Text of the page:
Make no mistake, prekindergarten education is critical to a child's future academic success. But not just any pre-K; instead, early education where quality is paramount accomplishes the long-term benefits that are sought.
As discussed in a recent New York Times op-ed, curricula that actively engage children's minds make the difference. Accordingly, preschoolers are more inclined to retain knowledge and learning techniques beyond their kindergarten years when they are immersed in an early-learning environment where, for example:
This is the case in Boston where research indicated that preschoolers there were four to seven months more advanced in reading and mathematics. These accomplishments were identified as factors contributing to the city's pre-kindergartners narrowing the achievement gap on Massachusetts' third-grade examinations: approximately 27 percent more scored "proficient" or better on the state's tests.
The successes in Boston are mirrored in other parts of the country: Michigan, North Carolina, and Tulsa, Okla. have noted comparable outcomes. More specifically, results from New Jersey showed that when children from low-income families attend quality preschool programs the achievement gap is reduced by up to 30 percent at the fifth-grade level when measured against the nationwide average. The benefit was more enduring in Chicago, Ill., where high school students who were enrolled in the city's Child-Parent Centers' pre-K program had a graduation rate 29 percent higher than their peers who were not.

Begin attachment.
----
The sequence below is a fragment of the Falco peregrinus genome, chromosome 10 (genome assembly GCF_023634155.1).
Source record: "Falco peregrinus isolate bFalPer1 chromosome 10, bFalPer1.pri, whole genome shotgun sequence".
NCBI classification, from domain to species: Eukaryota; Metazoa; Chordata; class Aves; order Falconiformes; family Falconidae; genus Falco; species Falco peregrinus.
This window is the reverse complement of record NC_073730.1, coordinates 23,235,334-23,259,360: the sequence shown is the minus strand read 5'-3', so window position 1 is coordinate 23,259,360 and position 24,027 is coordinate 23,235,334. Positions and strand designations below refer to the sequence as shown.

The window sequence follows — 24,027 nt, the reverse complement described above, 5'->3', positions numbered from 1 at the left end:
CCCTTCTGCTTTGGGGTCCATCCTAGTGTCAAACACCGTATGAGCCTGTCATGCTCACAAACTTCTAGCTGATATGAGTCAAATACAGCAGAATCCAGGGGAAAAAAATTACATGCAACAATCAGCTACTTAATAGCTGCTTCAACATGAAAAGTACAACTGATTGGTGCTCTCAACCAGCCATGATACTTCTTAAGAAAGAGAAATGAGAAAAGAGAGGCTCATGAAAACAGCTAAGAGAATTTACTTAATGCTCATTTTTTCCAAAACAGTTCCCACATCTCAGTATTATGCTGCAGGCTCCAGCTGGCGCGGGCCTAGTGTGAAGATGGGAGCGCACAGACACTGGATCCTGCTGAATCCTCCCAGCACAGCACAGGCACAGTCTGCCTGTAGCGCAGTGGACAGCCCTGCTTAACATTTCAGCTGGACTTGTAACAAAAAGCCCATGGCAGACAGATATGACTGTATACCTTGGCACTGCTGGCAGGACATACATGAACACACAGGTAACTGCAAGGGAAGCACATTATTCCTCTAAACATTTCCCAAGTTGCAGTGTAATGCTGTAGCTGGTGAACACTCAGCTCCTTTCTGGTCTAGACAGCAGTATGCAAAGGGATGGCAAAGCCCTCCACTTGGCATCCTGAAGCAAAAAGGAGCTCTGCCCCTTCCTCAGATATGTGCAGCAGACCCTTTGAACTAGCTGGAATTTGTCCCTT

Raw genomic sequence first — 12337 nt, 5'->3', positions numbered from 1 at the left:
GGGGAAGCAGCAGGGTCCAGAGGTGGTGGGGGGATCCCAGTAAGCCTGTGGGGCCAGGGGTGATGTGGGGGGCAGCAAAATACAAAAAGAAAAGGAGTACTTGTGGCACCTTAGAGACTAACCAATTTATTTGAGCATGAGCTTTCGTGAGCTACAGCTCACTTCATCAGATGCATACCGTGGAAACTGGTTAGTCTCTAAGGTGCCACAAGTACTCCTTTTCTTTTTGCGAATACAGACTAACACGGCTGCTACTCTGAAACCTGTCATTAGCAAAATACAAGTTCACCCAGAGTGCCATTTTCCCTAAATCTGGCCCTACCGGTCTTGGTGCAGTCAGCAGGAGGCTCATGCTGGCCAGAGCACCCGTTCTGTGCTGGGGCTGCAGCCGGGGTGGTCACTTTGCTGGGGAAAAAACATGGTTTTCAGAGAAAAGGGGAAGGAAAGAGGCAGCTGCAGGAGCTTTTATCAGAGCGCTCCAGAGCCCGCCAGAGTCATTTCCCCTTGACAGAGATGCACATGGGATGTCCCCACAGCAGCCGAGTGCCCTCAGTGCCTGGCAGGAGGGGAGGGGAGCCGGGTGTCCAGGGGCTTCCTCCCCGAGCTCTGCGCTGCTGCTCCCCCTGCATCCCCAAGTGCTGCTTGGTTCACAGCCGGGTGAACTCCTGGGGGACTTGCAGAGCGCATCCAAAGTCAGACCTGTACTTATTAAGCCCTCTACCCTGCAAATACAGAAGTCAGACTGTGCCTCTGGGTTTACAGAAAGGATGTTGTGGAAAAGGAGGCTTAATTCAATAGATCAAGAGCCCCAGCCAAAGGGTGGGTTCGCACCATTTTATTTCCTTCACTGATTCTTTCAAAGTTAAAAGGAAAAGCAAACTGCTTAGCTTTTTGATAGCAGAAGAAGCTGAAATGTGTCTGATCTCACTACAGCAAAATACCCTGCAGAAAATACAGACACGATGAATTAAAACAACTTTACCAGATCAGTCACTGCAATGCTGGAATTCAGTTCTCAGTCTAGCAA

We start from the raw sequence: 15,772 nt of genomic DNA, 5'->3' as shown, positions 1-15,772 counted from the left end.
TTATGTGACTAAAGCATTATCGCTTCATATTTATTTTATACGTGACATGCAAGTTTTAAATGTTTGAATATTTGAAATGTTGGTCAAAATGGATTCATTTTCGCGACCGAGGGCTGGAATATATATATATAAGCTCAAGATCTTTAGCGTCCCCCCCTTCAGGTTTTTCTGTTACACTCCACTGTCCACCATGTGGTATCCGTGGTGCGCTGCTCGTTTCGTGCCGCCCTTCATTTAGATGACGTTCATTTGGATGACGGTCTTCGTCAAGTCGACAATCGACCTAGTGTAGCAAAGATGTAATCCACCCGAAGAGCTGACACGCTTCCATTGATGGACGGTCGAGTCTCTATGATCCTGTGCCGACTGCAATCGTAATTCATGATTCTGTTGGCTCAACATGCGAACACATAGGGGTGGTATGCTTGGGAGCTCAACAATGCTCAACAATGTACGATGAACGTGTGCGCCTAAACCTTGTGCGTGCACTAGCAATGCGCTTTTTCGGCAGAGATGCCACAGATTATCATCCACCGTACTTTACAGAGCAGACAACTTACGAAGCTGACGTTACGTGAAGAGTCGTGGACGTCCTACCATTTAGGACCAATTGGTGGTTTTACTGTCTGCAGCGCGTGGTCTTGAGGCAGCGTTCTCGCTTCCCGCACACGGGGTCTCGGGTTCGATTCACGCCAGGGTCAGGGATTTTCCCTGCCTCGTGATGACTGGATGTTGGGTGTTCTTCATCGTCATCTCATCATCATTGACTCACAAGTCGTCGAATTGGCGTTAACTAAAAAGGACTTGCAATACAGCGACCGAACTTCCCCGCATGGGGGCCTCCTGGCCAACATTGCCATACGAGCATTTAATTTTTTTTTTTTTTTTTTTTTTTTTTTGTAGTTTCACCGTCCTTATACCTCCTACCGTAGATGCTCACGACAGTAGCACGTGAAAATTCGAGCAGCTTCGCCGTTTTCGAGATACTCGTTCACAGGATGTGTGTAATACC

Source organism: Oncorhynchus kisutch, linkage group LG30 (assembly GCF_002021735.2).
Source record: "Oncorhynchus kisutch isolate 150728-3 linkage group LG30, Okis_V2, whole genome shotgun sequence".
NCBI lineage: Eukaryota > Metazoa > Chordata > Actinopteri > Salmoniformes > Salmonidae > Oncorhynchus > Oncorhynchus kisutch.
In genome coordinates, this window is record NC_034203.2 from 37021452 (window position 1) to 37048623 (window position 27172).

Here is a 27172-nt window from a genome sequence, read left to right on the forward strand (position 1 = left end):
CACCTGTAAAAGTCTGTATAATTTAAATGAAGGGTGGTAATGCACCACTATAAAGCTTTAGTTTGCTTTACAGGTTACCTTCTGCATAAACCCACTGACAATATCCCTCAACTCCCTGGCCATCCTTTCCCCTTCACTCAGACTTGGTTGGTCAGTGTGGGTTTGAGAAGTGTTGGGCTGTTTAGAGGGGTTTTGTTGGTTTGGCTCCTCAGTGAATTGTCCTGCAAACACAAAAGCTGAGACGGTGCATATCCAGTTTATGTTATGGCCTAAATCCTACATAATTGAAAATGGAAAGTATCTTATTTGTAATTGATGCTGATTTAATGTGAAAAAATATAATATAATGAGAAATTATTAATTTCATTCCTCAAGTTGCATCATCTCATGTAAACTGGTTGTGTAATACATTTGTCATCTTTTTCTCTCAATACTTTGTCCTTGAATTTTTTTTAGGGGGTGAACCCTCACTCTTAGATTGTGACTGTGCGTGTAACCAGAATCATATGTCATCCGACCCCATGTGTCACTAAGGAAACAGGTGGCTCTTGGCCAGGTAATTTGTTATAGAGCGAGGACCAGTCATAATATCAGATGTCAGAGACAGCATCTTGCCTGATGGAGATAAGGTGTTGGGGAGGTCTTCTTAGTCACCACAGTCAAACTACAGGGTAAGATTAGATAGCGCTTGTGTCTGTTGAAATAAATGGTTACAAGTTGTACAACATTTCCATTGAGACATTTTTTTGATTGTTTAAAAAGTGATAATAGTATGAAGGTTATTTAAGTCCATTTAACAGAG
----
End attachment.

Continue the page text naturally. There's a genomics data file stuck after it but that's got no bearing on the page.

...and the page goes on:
Early education that is less rigorous does not produce similar long-term benefits, however. In Tennessee, for instance, children enrolled in state preschool programs made significant progress in reading, mathematics, and language. But none of these advantages was noticeable by the end of their kindergarten years. And they remained absent when the children were evaluated at the third-grade level.
There is a remarkable distinction in how preschool children in Boston and Tennessee are educated. Tennessee's method lacks a systematic strategy, and essentially, "each teacher is inventing pre-K on her own," observed Dale Farran, a Vanderbilt University professor and one of the researchers who conducted the study of the children enrolled in the state's preschool program. Conversely, Boston's approach is more wholesome. Teachers are trained in child development and mentored in their profession by more experienced educators. The city's commitment is equally evident in its curriculum, which emphasizes children's active participation in learning. "Too often, children sit in a circle and the adult does all the talking," chides Dr. Jason Sachs, Director of Early Childhood Education for Boston Public Schools.